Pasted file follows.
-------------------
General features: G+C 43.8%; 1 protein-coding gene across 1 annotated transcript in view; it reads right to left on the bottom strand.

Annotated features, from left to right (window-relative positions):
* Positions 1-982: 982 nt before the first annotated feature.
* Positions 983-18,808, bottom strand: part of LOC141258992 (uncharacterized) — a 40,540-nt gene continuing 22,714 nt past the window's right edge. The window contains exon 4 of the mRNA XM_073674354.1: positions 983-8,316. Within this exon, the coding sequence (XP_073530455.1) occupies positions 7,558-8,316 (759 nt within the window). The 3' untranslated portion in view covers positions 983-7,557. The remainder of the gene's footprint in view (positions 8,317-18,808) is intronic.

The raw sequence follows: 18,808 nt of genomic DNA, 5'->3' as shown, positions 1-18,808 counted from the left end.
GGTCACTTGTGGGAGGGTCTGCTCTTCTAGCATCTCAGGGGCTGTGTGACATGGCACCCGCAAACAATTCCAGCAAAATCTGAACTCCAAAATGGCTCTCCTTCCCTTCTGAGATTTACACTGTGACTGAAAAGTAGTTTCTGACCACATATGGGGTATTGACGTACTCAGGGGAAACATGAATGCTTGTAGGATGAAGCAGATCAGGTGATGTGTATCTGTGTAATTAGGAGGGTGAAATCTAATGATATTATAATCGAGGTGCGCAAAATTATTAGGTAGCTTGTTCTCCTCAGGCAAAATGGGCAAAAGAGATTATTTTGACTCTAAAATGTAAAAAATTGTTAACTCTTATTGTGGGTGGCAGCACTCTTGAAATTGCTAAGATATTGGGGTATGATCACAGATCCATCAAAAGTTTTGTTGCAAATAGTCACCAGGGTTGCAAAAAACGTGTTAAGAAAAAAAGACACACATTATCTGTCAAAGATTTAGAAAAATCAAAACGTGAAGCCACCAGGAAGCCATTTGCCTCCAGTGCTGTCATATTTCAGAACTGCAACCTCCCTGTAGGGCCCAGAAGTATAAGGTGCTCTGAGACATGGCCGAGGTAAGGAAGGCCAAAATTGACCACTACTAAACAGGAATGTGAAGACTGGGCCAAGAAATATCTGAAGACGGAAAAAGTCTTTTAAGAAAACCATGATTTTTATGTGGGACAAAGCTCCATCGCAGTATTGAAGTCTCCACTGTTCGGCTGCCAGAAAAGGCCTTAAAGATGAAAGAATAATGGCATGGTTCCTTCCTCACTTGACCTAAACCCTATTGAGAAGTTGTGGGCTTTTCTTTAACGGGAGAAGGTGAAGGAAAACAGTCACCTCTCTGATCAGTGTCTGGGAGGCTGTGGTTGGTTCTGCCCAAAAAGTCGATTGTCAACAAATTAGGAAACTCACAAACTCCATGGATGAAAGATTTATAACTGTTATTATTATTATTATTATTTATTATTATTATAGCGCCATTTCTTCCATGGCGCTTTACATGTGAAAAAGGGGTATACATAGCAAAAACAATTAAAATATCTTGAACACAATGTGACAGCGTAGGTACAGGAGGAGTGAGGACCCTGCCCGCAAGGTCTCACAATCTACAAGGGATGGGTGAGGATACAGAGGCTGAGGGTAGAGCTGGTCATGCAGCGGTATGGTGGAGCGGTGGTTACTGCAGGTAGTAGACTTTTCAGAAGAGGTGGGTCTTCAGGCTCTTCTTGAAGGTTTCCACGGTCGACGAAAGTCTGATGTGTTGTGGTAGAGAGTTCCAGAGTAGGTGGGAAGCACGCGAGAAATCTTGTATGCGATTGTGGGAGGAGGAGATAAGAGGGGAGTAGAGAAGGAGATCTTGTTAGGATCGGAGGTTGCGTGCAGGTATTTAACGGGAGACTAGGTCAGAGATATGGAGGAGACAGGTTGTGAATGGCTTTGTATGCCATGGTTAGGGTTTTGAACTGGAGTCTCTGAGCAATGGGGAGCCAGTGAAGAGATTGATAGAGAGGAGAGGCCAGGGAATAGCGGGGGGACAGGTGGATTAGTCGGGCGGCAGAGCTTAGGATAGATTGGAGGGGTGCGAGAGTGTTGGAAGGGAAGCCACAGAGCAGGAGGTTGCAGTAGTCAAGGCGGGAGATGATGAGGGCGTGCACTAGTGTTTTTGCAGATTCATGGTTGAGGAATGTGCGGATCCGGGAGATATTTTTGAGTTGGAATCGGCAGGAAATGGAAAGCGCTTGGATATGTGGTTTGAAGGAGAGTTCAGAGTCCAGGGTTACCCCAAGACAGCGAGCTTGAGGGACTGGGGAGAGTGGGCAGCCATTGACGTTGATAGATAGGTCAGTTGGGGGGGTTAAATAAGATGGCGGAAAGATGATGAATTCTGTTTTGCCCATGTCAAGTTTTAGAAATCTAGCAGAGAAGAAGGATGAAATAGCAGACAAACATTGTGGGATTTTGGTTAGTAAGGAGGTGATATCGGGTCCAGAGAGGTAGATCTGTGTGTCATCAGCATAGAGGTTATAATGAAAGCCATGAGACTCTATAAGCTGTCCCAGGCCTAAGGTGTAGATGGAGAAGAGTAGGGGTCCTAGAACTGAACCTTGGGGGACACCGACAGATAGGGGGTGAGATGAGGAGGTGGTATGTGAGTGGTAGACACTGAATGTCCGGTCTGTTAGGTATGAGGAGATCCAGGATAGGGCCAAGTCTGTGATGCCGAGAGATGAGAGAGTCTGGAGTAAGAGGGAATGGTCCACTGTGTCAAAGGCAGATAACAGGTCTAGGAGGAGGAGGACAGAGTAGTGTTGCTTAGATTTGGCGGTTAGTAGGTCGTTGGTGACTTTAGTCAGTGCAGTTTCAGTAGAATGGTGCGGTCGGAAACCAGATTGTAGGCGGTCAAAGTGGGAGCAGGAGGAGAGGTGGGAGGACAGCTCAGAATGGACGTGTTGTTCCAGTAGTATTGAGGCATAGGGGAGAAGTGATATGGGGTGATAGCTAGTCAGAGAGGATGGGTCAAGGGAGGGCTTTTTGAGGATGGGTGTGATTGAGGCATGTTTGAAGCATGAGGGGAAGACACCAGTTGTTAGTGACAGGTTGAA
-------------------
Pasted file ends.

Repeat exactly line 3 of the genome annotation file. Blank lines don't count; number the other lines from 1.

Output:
* Positions 1-982: 982 nt before the first annotated feature.